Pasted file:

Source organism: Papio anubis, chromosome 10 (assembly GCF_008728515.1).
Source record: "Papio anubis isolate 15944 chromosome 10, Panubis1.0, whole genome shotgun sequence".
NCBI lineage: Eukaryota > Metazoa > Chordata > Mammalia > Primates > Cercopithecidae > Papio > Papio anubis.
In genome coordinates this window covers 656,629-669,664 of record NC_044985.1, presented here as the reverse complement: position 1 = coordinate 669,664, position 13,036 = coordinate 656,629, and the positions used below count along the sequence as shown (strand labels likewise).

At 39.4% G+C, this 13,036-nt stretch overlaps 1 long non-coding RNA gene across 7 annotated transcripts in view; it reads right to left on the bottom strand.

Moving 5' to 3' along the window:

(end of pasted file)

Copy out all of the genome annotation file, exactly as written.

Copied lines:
Source organism: Papio anubis, chromosome 10 (assembly GCF_008728515.1).
Source record: "Papio anubis isolate 15944 chromosome 10, Panubis1.0, whole genome shotgun sequence".
NCBI lineage: Eukaryota > Metazoa > Chordata > Mammalia > Primates > Cercopithecidae > Papio > Papio anubis.
In genome coordinates this window covers 656,629-669,664 of record NC_044985.1, presented here as the reverse complement: position 1 = coordinate 669,664, position 13,036 = coordinate 656,629, and the positions used below count along the sequence as shown (strand labels likewise).

At 39.4% G+C, this 13,036-nt stretch overlaps 1 long non-coding RNA gene across 7 annotated transcripts in view; it reads right to left on the bottom strand.

Moving 5' to 3' along the window: